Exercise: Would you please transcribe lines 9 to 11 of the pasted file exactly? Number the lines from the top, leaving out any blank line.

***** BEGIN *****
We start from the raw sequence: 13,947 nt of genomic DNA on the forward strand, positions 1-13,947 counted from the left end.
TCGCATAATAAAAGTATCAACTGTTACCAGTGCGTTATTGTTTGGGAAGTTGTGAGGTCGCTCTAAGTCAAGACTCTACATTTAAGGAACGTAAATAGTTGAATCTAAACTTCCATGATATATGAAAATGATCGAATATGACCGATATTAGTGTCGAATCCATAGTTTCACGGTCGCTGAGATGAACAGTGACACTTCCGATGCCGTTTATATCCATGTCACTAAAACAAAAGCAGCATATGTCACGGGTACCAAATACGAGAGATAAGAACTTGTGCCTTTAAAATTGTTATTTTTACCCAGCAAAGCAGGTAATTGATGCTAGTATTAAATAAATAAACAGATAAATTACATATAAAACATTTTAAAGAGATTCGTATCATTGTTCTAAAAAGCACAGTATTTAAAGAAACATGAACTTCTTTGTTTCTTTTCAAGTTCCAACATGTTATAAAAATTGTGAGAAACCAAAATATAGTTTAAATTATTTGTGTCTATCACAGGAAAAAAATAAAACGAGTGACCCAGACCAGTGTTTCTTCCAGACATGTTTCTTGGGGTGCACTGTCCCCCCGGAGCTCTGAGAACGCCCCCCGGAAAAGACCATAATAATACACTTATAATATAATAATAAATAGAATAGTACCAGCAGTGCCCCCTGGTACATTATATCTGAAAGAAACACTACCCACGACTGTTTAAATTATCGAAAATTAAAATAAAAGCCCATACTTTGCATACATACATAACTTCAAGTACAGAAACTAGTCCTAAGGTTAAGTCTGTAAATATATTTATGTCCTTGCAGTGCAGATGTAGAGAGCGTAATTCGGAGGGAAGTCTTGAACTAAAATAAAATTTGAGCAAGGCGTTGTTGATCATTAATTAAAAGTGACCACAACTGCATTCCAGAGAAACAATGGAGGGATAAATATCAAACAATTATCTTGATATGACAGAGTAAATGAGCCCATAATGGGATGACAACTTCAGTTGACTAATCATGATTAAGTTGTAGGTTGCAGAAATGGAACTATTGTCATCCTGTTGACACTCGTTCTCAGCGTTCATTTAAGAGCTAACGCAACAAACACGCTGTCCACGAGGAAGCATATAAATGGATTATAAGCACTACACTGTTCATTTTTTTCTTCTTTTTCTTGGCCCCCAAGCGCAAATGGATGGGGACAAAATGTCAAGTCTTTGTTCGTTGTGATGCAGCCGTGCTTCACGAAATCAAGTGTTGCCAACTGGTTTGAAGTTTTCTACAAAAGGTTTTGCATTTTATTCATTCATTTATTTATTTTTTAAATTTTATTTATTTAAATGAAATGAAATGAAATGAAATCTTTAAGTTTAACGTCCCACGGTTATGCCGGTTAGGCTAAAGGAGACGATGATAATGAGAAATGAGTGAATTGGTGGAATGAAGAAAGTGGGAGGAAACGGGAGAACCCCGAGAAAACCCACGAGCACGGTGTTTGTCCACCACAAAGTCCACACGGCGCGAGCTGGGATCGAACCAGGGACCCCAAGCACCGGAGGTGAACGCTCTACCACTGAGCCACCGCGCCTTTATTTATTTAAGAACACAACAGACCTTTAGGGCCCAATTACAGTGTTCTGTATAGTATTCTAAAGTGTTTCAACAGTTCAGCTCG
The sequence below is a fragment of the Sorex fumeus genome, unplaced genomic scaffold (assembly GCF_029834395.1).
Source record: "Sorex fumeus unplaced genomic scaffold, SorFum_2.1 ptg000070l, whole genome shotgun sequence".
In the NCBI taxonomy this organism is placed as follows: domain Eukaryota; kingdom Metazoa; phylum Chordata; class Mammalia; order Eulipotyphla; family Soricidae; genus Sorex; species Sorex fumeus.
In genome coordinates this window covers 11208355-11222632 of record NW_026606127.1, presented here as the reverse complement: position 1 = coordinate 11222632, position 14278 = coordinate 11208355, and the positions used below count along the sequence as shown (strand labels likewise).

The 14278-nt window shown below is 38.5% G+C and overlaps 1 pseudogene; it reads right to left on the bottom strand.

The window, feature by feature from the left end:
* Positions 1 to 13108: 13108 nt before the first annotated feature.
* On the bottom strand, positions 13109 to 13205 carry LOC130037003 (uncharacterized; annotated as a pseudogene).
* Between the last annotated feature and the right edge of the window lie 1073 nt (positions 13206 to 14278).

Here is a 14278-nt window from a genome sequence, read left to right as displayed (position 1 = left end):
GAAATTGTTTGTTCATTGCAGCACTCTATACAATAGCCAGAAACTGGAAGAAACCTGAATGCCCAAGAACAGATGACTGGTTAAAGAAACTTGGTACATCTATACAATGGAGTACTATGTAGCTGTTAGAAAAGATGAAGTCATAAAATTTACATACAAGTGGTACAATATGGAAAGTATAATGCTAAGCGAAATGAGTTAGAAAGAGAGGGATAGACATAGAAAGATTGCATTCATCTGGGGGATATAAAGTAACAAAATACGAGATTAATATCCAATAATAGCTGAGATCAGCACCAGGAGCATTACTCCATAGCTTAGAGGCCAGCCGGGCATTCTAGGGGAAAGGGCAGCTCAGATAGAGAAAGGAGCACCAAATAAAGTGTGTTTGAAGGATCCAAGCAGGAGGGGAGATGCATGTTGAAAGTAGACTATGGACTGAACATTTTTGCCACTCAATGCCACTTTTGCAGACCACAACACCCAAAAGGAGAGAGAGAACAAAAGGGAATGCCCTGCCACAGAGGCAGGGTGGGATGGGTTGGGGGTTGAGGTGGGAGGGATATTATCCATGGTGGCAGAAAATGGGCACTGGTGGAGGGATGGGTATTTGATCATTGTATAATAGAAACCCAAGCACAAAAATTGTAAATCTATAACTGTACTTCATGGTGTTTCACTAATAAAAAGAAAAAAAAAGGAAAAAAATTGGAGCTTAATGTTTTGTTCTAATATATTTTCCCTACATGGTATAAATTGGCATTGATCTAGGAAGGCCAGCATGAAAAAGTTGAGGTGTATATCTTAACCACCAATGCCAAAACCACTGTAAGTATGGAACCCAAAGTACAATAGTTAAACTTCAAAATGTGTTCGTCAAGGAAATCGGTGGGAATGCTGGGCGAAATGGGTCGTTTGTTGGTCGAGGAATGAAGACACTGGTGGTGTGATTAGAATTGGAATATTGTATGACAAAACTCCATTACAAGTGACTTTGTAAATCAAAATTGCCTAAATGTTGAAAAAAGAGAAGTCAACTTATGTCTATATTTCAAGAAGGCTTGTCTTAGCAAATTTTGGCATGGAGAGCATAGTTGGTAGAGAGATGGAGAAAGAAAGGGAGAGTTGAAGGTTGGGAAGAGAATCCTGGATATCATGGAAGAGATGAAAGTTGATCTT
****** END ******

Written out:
* Positions 1 to 13108: 13108 nt before the first annotated feature.
* On the bottom strand, positions 13109 to 13205 carry LOC130037003 (uncharacterized; annotated as a pseudogene).
* Between the last annotated feature and the right edge of the window lie 1073 nt (positions 13206 to 14278).